Mary Steenburgen, actress
North Little Rock
Actress Mary Steenburgen lived in the Park Hill neighborhood of North Little Rock from the age of 18 months until she was grown. Her other and sister still live in the neighborhood. She and husband Ted Danson return to Central Arkansas regularly.
North Little Rock is definitely home, and that’s where my mother and my sister and my aunt still live. I’m very connected to it.
When I was 18 months old we moved from Newport, where I was born, to a small brick house on Idlewild Drive in Park Hill. A good friend of ours lives there now. Every once in awhile I turn up at her door and just ask to walk around. She’s made it even prettier than it was when we lived there. I’m very attached to that house.
My best friend and my partner in crime was Tom Alford, who’s worked for Channel 11 as a camera man and sound guy. He was my next-door neighbor. The two of us were honestly like twins — you never saw one without the other.
He was a big part of my imaginative play that led to me being an actor. He had a box of hats in his closet and every day he’d put on a hat, and that would be his character for the day. I was always running around after him. We’re still really good friends.
A lot of my memories have to do with Tommy, just of us making forts and things in the woods behind our house, playing James Bond and stuff like that. We just had a great time.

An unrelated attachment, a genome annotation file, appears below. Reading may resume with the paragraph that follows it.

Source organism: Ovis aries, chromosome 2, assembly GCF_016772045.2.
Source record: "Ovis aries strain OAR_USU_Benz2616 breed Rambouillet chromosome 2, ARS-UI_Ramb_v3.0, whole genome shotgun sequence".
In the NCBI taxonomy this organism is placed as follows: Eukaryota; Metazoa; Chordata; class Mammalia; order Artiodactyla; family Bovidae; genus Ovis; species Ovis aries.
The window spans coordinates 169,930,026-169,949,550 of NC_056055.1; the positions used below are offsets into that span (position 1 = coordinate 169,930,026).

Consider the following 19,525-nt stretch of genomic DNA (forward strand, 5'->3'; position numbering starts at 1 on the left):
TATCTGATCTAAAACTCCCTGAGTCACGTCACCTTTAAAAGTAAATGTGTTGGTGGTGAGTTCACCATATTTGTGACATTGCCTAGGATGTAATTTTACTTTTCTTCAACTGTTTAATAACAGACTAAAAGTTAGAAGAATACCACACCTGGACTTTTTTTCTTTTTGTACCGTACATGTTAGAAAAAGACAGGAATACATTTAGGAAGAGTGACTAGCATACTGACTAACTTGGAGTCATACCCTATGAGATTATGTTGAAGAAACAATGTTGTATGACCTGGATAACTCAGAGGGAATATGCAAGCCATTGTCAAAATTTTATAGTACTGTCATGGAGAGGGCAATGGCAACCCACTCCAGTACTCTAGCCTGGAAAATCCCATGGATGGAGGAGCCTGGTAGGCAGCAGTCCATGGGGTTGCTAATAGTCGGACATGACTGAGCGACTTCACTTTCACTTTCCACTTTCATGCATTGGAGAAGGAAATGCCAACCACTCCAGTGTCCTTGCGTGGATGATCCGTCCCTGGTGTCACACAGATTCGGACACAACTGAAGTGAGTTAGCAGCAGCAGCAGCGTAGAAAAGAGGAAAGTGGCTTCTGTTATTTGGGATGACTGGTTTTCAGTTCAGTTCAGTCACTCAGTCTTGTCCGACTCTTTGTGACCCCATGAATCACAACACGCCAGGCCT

The first Beatles album I ever saw, he had it in his hand — it was like this reverential thing. I remember listening to it and knowing I would never be the same.
There were a lot of kids in the neighborhood, and we just had these kind of wonderful crazy times. I remember this huge snow, and there being a gigantic snowball fight with kids from the neighborhood up the hill. It was a wonderful, wonderful way to grow up.
My father was a freight-train conductor for the Missouri Pacific Railroad, and my mother was a secretary for the school system. Part of the time she worked at Commercial National Bank and her best friend was Wes Clark’s mother. They’d sit there and brag about their kids. I said, “Mom, you really came up with the short end of that deal.”
The house has three bedrooms. The rooms are not too big, but the living room/dining room is one room. It had a big backyard, which was wonderful for playing in.
When I was 13, when I think girls start to get acutely aware of these things, I went to Washington, D.C., to visit my cousin, and I came back with a paper Tiffany lampshade. I thought it was the height of sophistication. And while I was there, my mother completely redecorated my room, and made it this kind of teen-ager room. It was all pink and white. She bought a really pretty bedspread, painted an old bed white, and made window shades and curtains. I came back with this lampshade that was perfect over a little round table she put in the corner. To me nobody had a room this beautiful.
My mother always had a sort of graceful way about her. She was always able to make the house look really pretty, sort of more expensively decorated than it was. There wasn’t any money for fancy stuff, but my mom had this beautiful eye for things. She would make things and arrange things so it was always very pretty and warm. The second you walked in you always felt very welcome. I think because my family was such a really loving family for me the house is still a house I adore, because I don’t have really negative memories attached to it. Not that my childhood was perfect — my dad had eight heart attacks, and there was a certain amount of worry about how we would survive. But there was just this kind of beautiful womb-like nature to our life.
— Jennifer Barnett Reed